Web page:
• The promise of a mesh is that I will not have to compromise on speed. Now that I have tinkered with one, except some drops once a while, it has lived up to promise. But these are blips I can live with.
  • A very big plus point I hadn’t thought of earlier is privacy. Take for example guests who routinely ask for Wi-Fi access and it’s tough to decline access. On my part, I hate sharing network access for obvious reasons because personal networks are where most of us share personal data. But if access isn’t shared, people get uppity. With a mesh in place, users can create a Guest network. I love that.

How to buy

What mesh to purchase is an agonizing decision because it isn’t just the hardware, but the software support and the support forums that matter as well. Then there’s the price that needs to be considered too because there are systems available for just above Rs 5,000 and the price goes all the way to north of Rs 80,000. 

While I don’t know of too many people who have tried implementing a mesh network, those who have, recommended the Netgear Orbi series and the Asus ZenWifi AX series. The reasons they offered were that they liked how intuitive these were to set up and that they were future-proof to the extent that they are compatible with Wi-Fi 6. Google Nest has been on my radar as well. But because it is imported, it’s doubly expensive in India and I’m unwilling to pay close to Rs 40,000 for what is available elsewhere for a little over Rs 20,000.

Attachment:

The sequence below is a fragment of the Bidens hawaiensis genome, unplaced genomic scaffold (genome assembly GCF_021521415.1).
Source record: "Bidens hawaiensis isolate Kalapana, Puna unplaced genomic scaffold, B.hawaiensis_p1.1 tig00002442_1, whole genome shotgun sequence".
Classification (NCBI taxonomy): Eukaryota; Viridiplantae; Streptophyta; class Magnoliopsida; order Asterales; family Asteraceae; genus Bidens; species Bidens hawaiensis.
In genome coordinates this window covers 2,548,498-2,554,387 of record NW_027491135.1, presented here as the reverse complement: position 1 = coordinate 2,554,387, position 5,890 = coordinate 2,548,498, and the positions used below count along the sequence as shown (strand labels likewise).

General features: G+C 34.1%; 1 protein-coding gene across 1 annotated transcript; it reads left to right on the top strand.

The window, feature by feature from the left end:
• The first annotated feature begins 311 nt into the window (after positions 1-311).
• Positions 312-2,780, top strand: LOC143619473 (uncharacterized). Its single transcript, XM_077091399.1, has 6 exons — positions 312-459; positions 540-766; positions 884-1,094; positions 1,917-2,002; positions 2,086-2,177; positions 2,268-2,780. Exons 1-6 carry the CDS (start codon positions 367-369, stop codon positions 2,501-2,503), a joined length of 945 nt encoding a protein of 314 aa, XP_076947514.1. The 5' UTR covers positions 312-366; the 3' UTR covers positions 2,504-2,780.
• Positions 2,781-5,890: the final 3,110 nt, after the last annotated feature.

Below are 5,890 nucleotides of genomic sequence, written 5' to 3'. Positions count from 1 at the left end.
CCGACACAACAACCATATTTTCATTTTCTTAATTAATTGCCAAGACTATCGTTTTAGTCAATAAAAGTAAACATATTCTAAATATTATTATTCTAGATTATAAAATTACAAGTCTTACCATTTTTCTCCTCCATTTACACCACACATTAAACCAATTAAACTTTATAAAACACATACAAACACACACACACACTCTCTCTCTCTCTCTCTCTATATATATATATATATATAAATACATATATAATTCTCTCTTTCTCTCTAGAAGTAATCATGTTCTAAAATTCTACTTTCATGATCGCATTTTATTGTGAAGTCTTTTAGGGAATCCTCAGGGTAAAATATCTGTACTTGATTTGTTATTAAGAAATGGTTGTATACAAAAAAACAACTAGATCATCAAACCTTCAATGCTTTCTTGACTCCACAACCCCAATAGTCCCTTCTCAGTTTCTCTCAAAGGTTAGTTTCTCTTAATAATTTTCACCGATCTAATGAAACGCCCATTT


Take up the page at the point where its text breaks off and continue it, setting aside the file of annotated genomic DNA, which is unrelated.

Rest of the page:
On looking at the demo videos online of both the networks, I could hear the merit in their advice and seriously considered the Asus ZenWifi. But I eventually settled on the slightly dated Deco E4 that is part of the TP Link Deco Series.

The specs claimed that a pack of two can cover up to 3,800 square feet—good enough for me. But I was circumspect. This is because of the layout of my home. 

This is something that must be factored into the purchase decision. My place is such that the rooms are spread far apart and there are many doors and walls. These can cause the network to drop and I figured I would need at least two satellites over and above the base unit that plugs into the main router supplied by the telecom company. Simply put, I needed a 3-pack mesh. This has implications on the price as well. 

The Deco E4 that I got is now priced at Rs 8,599. I got it at a little over Rs 7,300 on a sale at Amazon India. I went with the dated model because I am comfortable with tech and know how to navigate my way around without a manual. If you’re not, I won’t recommend this. I’d suggest you look at updated hardware that looks less clunky. 

User experience

As for the set-up, I thought it straight forward. After loading the installation software on my phone, the LAN cable that shipped with the box had to be plugged into the router that Airtel had pre-installed at my place. I thought the instructions were fairly idiot-proof. This included creating a name for the network, setting a new password, and choosing which of the satellites ought to be set as the base unit. After that was set up, the others had to be connected.

Just before I tried to set it up, I asked my older kid and wife to attempt setting it up. It wasn’t too long before they looked stumped and asked me if we needed to call the engineer from our telecom company to help. I don’t blame them. This was my way of testing the user interface. It isn’t exactly friendly. This is where other manufacturers such as Asus and Netgear score.